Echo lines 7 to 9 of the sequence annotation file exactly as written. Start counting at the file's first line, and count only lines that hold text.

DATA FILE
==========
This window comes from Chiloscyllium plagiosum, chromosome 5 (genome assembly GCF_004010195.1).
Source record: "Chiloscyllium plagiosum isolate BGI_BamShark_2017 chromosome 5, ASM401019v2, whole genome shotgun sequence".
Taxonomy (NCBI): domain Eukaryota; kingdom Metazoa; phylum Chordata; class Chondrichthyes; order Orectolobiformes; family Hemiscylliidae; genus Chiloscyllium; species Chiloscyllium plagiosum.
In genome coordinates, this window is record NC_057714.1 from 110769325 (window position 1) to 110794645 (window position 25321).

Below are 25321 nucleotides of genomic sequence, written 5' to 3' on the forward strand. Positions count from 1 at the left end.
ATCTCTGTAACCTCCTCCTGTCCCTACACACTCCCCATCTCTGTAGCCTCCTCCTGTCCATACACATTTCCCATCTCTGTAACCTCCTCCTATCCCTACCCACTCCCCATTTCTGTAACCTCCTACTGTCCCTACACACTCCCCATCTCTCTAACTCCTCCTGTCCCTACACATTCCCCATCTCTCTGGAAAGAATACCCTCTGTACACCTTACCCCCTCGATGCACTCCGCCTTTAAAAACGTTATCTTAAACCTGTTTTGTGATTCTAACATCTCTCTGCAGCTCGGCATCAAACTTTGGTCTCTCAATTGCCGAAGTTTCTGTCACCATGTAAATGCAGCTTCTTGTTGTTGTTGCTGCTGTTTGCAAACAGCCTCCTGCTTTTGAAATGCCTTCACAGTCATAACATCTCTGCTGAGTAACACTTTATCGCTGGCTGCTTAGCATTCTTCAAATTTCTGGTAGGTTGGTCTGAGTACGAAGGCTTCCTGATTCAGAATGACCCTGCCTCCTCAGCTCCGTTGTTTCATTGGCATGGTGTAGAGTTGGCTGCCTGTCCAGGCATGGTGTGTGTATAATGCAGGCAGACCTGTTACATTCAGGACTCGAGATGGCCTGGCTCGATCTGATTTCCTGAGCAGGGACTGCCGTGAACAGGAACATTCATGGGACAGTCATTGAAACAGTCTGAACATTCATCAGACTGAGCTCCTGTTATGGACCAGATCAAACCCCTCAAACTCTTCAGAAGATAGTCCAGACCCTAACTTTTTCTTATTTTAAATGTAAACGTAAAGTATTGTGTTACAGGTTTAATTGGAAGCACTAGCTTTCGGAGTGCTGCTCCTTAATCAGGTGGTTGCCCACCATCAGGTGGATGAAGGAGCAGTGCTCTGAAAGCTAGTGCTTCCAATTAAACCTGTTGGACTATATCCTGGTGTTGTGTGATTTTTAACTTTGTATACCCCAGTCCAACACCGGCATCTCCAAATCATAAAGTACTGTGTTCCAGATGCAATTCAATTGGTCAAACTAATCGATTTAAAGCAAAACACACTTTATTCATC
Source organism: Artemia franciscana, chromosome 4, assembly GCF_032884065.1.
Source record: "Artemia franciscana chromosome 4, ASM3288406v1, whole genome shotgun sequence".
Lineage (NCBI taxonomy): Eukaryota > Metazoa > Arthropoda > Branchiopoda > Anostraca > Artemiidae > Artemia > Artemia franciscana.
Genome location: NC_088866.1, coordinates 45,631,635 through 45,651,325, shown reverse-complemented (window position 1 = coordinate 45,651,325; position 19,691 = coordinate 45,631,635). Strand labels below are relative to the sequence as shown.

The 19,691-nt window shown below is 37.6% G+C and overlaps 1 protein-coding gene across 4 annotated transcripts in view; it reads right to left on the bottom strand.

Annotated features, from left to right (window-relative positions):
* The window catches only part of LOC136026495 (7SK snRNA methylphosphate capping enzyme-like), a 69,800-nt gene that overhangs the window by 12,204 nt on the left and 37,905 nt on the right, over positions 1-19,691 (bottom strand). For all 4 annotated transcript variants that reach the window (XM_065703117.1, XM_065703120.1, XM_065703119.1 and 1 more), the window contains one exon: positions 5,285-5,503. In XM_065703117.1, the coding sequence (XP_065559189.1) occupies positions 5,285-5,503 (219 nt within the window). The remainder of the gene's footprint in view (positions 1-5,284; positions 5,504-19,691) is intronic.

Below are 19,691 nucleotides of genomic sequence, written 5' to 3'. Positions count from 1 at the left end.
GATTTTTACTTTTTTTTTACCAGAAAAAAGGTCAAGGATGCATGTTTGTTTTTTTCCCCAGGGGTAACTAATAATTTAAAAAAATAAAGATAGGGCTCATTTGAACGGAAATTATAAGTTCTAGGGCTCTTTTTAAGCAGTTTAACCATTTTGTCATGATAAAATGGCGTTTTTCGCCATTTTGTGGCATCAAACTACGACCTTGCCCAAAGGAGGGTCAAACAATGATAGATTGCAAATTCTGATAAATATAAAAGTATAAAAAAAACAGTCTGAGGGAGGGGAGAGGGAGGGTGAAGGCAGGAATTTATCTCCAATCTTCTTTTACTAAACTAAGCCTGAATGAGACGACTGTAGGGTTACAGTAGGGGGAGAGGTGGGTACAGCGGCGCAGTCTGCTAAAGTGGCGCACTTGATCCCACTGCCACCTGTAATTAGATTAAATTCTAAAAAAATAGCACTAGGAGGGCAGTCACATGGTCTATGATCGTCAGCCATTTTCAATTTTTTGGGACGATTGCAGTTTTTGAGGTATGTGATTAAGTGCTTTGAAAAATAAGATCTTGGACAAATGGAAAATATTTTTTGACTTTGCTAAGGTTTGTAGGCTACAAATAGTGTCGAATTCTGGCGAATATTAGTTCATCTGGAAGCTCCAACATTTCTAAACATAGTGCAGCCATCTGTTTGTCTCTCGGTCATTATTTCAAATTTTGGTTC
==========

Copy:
Source organism: Artemia franciscana, chromosome 4, assembly GCF_032884065.1.
Source record: "Artemia franciscana chromosome 4, ASM3288406v1, whole genome shotgun sequence".
Lineage (NCBI taxonomy): Eukaryota > Metazoa > Arthropoda > Branchiopoda > Anostraca > Artemiidae > Artemia > Artemia franciscana.